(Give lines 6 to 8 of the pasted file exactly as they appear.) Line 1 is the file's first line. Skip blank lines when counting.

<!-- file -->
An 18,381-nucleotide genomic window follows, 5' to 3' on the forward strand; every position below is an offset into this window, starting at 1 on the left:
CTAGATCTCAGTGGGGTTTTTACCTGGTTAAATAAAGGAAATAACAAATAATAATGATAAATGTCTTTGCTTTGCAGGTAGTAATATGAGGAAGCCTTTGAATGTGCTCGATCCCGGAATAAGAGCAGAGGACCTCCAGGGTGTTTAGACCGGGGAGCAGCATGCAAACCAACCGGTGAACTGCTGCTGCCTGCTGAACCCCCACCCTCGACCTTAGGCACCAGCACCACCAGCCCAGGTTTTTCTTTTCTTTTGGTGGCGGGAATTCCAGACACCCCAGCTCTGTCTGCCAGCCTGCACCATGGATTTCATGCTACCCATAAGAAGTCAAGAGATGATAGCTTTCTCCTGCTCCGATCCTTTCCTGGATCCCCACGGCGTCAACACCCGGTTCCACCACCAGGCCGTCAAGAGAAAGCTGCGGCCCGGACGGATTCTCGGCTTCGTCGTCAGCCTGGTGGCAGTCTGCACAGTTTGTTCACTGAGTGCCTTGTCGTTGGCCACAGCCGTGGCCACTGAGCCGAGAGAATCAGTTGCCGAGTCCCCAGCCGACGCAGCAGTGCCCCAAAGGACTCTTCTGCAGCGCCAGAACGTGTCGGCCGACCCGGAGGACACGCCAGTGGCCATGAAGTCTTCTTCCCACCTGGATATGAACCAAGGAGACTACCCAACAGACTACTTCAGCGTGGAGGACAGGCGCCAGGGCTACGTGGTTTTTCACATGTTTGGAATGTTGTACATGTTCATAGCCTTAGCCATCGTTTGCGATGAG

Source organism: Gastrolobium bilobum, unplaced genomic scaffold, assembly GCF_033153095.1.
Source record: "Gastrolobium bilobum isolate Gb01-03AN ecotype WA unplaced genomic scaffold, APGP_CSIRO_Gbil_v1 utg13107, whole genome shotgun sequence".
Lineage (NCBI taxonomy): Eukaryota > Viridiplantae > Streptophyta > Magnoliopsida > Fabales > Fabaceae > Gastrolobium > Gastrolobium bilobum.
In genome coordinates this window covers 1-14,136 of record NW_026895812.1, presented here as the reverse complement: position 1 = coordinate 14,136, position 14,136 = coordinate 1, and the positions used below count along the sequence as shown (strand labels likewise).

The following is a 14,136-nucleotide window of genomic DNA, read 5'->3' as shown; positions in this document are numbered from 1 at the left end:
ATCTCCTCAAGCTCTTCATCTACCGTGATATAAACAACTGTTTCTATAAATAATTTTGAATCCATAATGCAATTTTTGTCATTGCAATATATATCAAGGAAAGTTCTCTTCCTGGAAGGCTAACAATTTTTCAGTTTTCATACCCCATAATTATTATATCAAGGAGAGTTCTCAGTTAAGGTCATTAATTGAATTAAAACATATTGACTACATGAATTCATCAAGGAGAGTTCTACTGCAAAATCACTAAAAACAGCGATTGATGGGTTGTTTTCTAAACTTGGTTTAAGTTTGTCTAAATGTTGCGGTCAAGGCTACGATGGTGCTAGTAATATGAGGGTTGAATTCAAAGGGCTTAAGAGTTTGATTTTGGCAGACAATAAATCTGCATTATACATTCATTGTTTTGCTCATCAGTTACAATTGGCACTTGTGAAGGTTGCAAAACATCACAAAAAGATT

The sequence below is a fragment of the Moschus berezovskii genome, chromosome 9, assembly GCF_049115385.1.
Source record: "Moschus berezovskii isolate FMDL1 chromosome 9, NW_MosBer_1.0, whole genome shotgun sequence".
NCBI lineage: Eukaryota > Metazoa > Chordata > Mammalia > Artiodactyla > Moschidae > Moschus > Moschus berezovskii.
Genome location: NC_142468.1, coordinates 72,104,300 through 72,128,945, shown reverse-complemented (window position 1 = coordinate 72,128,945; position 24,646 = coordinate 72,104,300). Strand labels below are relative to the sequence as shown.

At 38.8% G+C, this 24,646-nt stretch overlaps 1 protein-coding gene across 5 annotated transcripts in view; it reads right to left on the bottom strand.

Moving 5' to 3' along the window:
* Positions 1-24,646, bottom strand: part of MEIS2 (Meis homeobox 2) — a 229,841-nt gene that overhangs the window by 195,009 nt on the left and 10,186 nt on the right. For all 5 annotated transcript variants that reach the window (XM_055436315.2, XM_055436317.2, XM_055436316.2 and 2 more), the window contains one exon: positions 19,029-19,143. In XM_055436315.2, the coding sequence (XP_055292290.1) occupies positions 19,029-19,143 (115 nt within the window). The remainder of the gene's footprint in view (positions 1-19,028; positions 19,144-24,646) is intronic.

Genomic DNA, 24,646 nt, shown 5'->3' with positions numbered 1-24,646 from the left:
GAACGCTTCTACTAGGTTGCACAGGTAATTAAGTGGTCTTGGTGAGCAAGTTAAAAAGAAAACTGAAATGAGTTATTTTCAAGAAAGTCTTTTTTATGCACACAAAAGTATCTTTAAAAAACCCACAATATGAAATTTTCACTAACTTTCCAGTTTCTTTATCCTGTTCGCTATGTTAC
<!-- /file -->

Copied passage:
In genome coordinates this window covers 1-14,136 of record NW_026895812.1, presented here as the reverse complement: position 1 = coordinate 14,136, position 14,136 = coordinate 1, and the positions used below count along the sequence as shown (strand labels likewise).

The following is a 14,136-nucleotide window of genomic DNA, read 5'->3' as shown; positions in this document are numbered from 1 at the left end:
ATCTCCTCAAGCTCTTCATCTACCGTGATATAAACAACTGTTTCTATAAATAATTTTGAATCCATAATGCAATTTTTGTCATTGCAATATATATCAAGGAAAGTTCTCTTCCTGGAAGGCTAACAATTTTTCAGTTTTCATACCCCATAATTATTATATCAAGGAGAGTTCTCAGTTAAGGTCATTAATTGAATTAAAACATATTGACTACATGAATTCATCAAGGAGAGTTCTACTGCAAAATCACTAAAAACAGCGATTGATGGGTTGTTTTCTAAACTTGGTTTAAGTTTGTCTAAATGTTGCGGTCAAGGCTACGATGGTGCTAGTAATATGAGGGTTGAATTCAAAGGGCTTAAGAGTTTGATTTTGGCAGACAATAAATCTGCATTATACATTCATTGTTTTGCTCATCAGTTACAATTGGCACTTGTGAAGGTTGCAAAACATCACAAAAAGATT